Increasing hysteria

Category: Americas, World Affairs Topics: Al-Qaeda, Terrorism Views: 3164

With the attempt to bring down that Northwest jet flying into Detroit on Christmas, the urge to profile Muslims and demonize Islam is becoming irresistible for some-especially those on Fox.

On Sunday, retired General Thomas McInerney said, "We have to use profiling. And I mean be very serious and harsh about the profiling. . . ."If you are an 18-28 year-old Muslim man, then you should be strip searched." Since there are a couple hundred million people in that category, this would make strip-searching at airports an interminable exercise.

McInerney didn't make any effort to hide his hatred of the entire religion of Islam, which he called "an ideology, not a religion."

The general is no theologian, but his crude response is quite popular, I'm afraid.

Sarah Palin, after the Fort Hood murders, said the military had fallen victim to "political correctness" and instead should "profile away."

Others on the right have weighed in, also, as Think Progress has noted.

Newt Gingrich said he was all for it.

Radio host Mike Gallagher put it crudely: "There should be a separate line to scrutinize anybody with the name Abdul or Ahmed or Mohammed."

And Rep. Peter King of New York chimed in: "100 percent of the Islamic terrorists are Muslim, and that is our main enemy today. So why we should not be profiling people because of their religion?"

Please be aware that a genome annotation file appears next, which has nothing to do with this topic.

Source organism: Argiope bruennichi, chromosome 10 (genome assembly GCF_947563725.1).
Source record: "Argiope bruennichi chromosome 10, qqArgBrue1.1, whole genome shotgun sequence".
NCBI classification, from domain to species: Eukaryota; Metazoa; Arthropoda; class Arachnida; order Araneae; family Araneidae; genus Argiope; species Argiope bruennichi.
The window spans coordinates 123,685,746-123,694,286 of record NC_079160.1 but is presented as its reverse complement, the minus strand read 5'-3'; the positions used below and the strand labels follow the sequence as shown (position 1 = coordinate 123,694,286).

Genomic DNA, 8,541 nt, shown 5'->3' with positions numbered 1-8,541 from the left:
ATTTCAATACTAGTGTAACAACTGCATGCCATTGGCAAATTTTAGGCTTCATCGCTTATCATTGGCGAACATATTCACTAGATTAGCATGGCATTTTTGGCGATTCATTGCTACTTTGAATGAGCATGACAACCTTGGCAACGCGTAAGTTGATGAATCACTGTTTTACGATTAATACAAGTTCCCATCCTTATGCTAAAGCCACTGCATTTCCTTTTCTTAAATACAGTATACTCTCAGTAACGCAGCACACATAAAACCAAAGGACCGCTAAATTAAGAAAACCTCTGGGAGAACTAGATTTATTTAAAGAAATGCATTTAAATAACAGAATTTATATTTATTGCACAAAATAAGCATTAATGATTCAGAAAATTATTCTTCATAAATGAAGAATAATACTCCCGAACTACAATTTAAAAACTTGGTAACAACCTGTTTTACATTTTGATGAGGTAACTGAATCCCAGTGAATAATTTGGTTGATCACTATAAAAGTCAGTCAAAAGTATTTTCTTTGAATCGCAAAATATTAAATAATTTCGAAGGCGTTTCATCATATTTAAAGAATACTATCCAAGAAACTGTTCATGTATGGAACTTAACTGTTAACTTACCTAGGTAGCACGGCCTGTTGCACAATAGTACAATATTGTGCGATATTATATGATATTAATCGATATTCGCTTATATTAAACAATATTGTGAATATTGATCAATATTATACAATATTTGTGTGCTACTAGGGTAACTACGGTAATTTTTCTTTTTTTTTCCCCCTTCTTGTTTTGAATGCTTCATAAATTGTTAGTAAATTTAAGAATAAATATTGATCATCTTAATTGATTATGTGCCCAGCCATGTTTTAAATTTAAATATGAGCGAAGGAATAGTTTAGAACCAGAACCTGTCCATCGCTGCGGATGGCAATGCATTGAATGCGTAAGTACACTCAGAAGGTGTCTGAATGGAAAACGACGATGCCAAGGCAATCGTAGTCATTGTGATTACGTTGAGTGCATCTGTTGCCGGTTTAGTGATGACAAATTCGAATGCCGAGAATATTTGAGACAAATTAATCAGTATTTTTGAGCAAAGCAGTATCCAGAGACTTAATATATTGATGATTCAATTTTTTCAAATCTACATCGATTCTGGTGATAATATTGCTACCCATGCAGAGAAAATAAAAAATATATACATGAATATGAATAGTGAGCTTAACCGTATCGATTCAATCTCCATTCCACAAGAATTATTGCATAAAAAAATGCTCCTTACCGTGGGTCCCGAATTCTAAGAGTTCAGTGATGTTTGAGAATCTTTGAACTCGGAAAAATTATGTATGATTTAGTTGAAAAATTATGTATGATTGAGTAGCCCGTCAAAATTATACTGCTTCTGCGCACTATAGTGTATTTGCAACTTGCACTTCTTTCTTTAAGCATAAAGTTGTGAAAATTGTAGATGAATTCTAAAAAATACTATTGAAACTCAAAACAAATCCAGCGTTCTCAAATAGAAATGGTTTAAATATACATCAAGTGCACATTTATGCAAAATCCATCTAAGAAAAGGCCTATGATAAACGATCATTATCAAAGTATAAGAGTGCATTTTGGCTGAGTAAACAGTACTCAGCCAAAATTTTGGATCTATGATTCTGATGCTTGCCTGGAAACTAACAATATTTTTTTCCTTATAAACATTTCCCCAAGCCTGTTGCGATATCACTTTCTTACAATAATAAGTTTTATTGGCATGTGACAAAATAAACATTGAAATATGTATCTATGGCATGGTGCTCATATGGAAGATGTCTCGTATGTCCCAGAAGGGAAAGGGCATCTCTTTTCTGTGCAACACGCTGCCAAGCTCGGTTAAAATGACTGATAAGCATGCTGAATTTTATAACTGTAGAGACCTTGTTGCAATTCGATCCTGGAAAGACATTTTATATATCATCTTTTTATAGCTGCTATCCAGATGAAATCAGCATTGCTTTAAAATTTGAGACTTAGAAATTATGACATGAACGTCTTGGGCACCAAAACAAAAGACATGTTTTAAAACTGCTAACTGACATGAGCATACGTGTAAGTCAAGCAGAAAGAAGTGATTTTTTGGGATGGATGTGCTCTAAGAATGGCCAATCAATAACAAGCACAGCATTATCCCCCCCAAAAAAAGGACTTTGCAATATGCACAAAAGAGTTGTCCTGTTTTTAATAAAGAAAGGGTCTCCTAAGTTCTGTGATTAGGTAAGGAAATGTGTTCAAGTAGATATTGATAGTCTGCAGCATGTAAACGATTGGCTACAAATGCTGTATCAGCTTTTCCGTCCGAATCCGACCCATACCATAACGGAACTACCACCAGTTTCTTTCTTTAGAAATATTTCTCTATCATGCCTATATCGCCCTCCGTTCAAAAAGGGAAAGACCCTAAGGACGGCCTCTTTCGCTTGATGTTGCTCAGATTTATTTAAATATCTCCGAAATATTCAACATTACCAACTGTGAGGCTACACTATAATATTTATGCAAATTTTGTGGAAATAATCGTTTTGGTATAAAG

In America, we're going to start asking people's religion at the airline gate?

There are hundreds of thousands of African Americans who are Muslims. Should they all automatically be suspect?

There hundreds of millions of Muslims from countries where there is no Al Qaeda presence. Should they all automatically be suspect?

There are also hundreds of millions of Muslims where there is an Al Qaeda presence. Should they all automatically be suspect?

The Obama Administration's new mandatory policy of giving everyone from a list of 14 nations a full-body pat down is also overly broad and misguided. A nine-year-old girl from Lebanon deserves a pat down? A 90-year-old Algerian man traveling with his grandchildren needs one, too?

By relying on such crude yardsticks for measuring the risk of terrorism, the U.S. government and the fulminators on the right are not only going to be searching through endless haystacks, they are also going to be creating enmity among people in all these countries who are singled out. On top of that, the anti-Muslim rhetoric and any de facto anti-Muslim policy will invite hate crimes here in the United States.

That's why it's wise to take a more prudent and nuanced approach, relying on behavioral tip-offs and other tells. When someone pays in cash and carries little baggage, as Umar Farouk Abdul Mutallab did, then that person merits an extra look and a pat down. When someone is acting peculiar, that person should be pulled aside.

And, of course, when our government receives good intelligence - e.g. when a father goes to the U.S. embassy to warn about his son's radicalism-it would be nice if it could act swiftly and competently on that information.